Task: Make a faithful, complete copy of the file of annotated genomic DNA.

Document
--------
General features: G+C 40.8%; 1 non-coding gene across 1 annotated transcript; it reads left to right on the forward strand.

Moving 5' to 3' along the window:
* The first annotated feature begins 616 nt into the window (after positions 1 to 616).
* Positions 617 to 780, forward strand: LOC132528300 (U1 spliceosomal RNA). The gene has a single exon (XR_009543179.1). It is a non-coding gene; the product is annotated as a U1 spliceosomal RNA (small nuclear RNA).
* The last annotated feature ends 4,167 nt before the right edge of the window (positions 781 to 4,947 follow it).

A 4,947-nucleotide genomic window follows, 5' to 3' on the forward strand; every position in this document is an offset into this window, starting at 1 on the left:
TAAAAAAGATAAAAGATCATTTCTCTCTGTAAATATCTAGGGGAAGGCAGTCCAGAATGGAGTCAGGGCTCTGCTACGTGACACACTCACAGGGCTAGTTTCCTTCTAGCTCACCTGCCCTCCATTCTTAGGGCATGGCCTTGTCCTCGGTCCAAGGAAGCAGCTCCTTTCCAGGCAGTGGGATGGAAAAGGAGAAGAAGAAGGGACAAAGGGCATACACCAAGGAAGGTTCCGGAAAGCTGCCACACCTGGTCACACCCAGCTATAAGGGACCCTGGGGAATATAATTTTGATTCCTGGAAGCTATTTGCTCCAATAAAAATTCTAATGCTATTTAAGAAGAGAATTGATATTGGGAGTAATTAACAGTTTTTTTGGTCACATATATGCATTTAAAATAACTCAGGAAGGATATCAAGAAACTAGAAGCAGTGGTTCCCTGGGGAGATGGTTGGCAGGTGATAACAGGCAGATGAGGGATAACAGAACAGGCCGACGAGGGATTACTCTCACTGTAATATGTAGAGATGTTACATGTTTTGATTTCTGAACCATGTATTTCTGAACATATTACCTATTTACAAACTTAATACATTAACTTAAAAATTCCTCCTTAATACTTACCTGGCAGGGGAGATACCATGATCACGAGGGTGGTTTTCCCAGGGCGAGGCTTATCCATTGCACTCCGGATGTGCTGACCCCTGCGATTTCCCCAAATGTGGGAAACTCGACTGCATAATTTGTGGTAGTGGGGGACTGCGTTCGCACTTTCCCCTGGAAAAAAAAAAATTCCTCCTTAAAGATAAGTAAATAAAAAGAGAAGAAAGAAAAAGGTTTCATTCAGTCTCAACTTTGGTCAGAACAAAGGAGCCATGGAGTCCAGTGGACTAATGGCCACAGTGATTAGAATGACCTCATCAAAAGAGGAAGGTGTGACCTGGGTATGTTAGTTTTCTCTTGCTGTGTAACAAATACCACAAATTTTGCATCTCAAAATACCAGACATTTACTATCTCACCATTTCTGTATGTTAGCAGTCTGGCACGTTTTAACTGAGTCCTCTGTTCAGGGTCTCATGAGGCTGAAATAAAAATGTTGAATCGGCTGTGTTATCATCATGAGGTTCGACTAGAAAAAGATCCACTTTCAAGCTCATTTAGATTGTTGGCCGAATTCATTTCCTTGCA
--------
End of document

General features: G+C 40.8%; 1 non-coding gene across 1 annotated transcript; it reads left to right on the forward strand.

Moving 5' to 3' along the window:
* The first annotated feature begins 616 nt into the window (after positions 1 to 616).
* Positions 617 to 780, forward strand: LOC132528300 (U1 spliceosomal RNA). The gene has a single exon (XR_009543179.1). It is a non-coding gene; the product is annotated as a U1 spliceosomal RNA (small nuclear RNA).
* The last annotated feature ends 4,167 nt before the right edge of the window (positions 781 to 4,947 follow it).

A 4,947-nucleotide genomic window follows, 5' to 3' on the forward strand; every position in this document is an offset into this window, starting at 1 on the left:
TAAAAAAGATAAAAGATCATTTCTCTCTGTAAATATCTAGGGGAAGGCAGTCCAGAATGGAGTCAGGGCTCTGCTACGTGACACACTCACAGGGCTAGTTTCCTTCTAGCTCACCTGCCCTCCATTCTTAGGGCATGGCCTTGTCCTCGGTCCAAGGAAGCAGCTCCTTTCCAGGCAGTGGGATGGAAAAGGAGAAGAAGAAGGGACAAAGGGCATACACCAAGGAAGGTTCCGGAAAGCTGCCACACCTGGTCACACCCAGCTATAAGGGACCCTGGGGAATATAATTTTGATTCCTGGAAGCTATTTGCTCCAATAAAAATTCTAATGCTATTTAAGAAGAGAATTGATATTGGGAGTAATTAACAGTTTTTTTGGTCACATATATGCATTTAAAATAACTCAGGAAGGATATCAAGAAACTAGAAGCAGTGGTTCCCTGGGGAGATGGTTGGCAGGTGATAACAGGCAGATGAGGGATAACAGAACAGGCCGACGAGGGATTACTCTCACTGTAATATGTAGAGATGTTACATGTTTTGATTTCTGAACCATGTATTTCTGAACATATTACCTATTTACAAACTTAATACATTAACTTAAAAATTCCTCCTTAATACTTACCTGGCAGGGGAGATACCATGATCACGAGGGTGGTTTTCCCAGGGCGAGGCTTATCCATTGCACTCCGGATGTGCTGACCCCTGCGATTTCCCCAAATGTGGGAAACTCGACTGCATAATTTGTGGTAGTGGGGGACTGCGTTCGCACTTTCCCCTGGAAAAAAAAAAATTCCTCCTTAAAGATAAGTAAATAAAAAGAGAAGAAAGAAAAAGGTTTCATTCAGTCTCAACTTTGGTCAGAACAAAGGAGCCATGGAGTCCAGTGGACTAATGGCCACAGTGATTAGAATGACCTCATCAAAAGAGGAAGGTGTGACCTGGGTATGTTAGTTTTCTCTTGCTGTGTAACAAATACCACAAATTTTGCATCTCAAAATACCAGACATTTACTATCTCACCATTTCTGTATGTTAGCAGTCTGGCACGTTTTAACTGAGTCCTCTGTTCAGGGTCTCATGAGGCTGAAATAAAAATGTTGAATCGGCTGTGTTATCATCATGAGGTTCGACTAGAAAAAGATCCACTTTCAAGCTCATTTAGATTGTTGGCCGAATTCATTTCCTTGCA